Wheel Alignment in Markham, ON

Markville Chevrolet’s GM Certified Service Center has the experienced tire technicians to perform fast, accurate, wheel alignments.

Inspecting for even tire wear. If your vehicle is due for a wheel alignment, book an appointment today!

Why does my vehicle need wheel alignments?

The justification for getting regular wheel alignments is two-fold. Alignments will not only save you money on tires and fuel, but will also help keep you and others on the road safe from a catastrophic tire blowout.

Your tires are an investment. If your wheels are misaligned they will wear unevenly, which could cause pulling, vibration, and eventually put you at risk of experiencing tire failure while on the road. If you notice your tires are wearing unevenly, or notice symptoms of uneven wear described above, schedule a wheel alignment with your GM Certified Service Center as soon as possible.

While tires and wheels are aligned and balanced at the factory, natural use of your vehicle over time will cause gradual changes to your vehicle’s frame resulting in slight to severe wheel misalignment.

Wheel alignments should be performed at least once a year to counteract these changes. In certain circumstances including collisions, maintenance to the suspension system, or installation of new tires, a wheel alignment should be performed during the same service center visit.

If wheels are allowed to become exceptionally misaligned, damage can occur to the bearings, shocks, or other suspension system components.

How much does a wheel alignment cost?

Markville Chevrolet’s state-of-the-art equipment and years of experience mean we can perform wheel alignments expertly and quickly—saving time and money for our dealership and our customers. You can feel secure that you are getting quality service for the lowest price possible.

Markville Chevrolet also runs seasonal specials. Check here to see any current deals on wheel alignments. If you don’t see an advertised alignment discount, be sure to ask a tech when our next discounted alignment deals are running.
Properly aligned wheels, and positive and negative camber

What does camber and caster mean?

When you bring your vehicle in for an alignment, you will hear your technician talk about the camber or caster of your tires. These are terms describing the comparative angle of your wheels from the frame of your vehicle.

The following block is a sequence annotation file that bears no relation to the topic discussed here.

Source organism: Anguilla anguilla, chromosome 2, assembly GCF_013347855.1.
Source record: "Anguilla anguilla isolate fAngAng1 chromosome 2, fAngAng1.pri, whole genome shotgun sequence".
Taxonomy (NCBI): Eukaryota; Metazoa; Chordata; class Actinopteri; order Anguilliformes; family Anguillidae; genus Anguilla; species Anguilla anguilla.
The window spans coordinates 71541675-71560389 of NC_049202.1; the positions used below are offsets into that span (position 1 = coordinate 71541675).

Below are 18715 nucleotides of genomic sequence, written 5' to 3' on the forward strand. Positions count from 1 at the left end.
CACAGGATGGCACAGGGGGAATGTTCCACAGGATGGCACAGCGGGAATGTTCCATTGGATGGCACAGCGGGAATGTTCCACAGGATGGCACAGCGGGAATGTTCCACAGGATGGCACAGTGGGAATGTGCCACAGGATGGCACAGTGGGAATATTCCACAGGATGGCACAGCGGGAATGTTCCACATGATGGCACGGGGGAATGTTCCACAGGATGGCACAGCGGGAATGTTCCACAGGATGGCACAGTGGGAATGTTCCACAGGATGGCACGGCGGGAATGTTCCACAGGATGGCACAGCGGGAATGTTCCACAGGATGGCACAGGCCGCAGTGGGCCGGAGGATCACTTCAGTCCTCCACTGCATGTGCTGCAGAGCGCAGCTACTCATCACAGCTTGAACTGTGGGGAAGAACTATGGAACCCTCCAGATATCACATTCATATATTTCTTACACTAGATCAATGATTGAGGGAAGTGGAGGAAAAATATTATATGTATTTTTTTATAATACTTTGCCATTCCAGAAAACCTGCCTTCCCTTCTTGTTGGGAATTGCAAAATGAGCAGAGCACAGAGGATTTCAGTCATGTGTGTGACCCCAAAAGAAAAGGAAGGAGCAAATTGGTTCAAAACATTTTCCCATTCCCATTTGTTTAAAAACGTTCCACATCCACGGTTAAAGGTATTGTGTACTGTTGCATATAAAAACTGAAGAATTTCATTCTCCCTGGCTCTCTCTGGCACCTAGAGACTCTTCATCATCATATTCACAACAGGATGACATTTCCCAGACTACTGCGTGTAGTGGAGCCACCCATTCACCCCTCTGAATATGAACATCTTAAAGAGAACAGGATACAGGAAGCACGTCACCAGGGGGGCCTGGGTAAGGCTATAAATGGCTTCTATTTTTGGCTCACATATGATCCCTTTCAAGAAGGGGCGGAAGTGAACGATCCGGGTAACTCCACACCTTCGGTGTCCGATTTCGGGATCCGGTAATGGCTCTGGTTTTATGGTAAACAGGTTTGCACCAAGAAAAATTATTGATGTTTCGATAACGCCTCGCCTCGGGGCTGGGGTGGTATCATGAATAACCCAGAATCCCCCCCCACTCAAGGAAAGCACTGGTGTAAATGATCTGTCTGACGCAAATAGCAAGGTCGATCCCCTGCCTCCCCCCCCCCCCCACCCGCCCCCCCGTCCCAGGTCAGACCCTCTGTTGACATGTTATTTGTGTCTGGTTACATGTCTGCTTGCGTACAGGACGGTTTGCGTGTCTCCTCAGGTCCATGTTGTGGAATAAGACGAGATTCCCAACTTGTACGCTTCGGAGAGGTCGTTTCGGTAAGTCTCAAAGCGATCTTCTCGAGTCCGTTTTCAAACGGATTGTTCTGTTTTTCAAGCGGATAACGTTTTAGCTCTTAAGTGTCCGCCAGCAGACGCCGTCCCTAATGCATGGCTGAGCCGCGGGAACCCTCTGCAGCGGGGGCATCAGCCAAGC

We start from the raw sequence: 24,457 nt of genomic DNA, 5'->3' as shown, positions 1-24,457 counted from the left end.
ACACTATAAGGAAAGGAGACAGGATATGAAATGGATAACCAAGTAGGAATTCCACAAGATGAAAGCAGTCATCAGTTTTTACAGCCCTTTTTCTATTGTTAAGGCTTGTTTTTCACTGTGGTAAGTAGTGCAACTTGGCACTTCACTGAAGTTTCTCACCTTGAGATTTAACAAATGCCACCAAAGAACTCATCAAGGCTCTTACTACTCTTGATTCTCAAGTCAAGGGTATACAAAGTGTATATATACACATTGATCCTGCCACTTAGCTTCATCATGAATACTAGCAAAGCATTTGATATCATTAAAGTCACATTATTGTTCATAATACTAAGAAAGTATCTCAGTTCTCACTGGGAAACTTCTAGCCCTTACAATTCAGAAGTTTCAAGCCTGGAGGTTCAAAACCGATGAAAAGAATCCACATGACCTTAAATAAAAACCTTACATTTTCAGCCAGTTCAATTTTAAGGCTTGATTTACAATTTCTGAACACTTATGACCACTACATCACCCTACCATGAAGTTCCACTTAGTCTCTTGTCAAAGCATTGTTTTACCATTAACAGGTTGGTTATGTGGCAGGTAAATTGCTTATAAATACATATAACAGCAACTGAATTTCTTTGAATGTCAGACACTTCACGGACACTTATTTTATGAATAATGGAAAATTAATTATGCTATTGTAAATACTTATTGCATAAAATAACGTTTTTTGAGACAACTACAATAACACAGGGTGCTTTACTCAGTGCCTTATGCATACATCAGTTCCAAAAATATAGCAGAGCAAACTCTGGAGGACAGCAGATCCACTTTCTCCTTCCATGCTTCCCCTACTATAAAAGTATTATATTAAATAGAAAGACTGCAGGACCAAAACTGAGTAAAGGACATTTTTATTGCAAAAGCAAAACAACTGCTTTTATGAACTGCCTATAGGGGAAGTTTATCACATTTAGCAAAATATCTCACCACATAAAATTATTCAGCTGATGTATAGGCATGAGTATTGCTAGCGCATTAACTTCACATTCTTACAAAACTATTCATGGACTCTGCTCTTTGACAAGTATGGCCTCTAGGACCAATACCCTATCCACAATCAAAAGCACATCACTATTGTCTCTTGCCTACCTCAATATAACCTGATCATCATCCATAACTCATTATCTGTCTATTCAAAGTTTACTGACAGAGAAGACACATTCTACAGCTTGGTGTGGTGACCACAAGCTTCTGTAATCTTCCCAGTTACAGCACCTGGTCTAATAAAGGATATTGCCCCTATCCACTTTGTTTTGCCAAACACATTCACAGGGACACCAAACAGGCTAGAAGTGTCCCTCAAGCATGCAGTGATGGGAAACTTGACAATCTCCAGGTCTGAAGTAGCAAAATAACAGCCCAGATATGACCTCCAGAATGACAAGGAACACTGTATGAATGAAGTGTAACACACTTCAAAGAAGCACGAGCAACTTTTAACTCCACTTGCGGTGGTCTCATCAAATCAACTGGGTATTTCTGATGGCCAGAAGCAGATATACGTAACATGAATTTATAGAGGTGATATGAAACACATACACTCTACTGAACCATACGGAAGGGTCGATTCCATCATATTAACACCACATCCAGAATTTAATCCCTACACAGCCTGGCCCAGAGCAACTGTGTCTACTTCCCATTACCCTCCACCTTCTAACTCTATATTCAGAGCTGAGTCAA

Camber describes the vertical tilt of your tires when viewed from the front of the vehicle. Ideally, your tires are aligned exactly perpendicular to your car’s frame. Sometimes, however, there is positive or negative camber, meaning that the wheels tilt inward at the top or bottom.

Positive camber can cause premature tire wear along the outside of your tires, and negative camber does the same to the inside of your tires. Both cause stress to suspension parts. If positive or negative camber is unequal between sides of the vehicle, your vehicle will pull or lead to the side with the more positive camber.


Caster is the forward or rearward tilt of the uppermost point of the steering axis from a perfectly vertical line, when viewed from the side of the vehicle. A backward tilt is positive and a forward tilt is negative.

Caster affects how much directional control you have when steering. Proper caster is determined by vehicle height, which is one of the reasons reputable auto shops recommend you keep vehicles at the height they were designed for. Overloading your vehicle, or weak rear springs are a few things that can negatively impact proper caster. If the back of a vehicle is lower or higher than its designated trim height, it will thrown the front end of the vehicle into a more or less positive or caster than what is ideal.

If a vehicle’s caster isn’t positive enough, steering will be touchy at certain speeds and it may be difficult to return wheels to a neutral position when completing a turn. If opposing wheels aren’t at the same caster, the wheel with more positive caster will pull toward the center of your vehicle, and your vehicle will pull to the side with the least positive caster.


Toe is used in front-end alignments and describes the angle inward or outward of the front wheels.

If you have any questions or would like to schedule your alignment, book an appointment with our GM Certified Service Center today!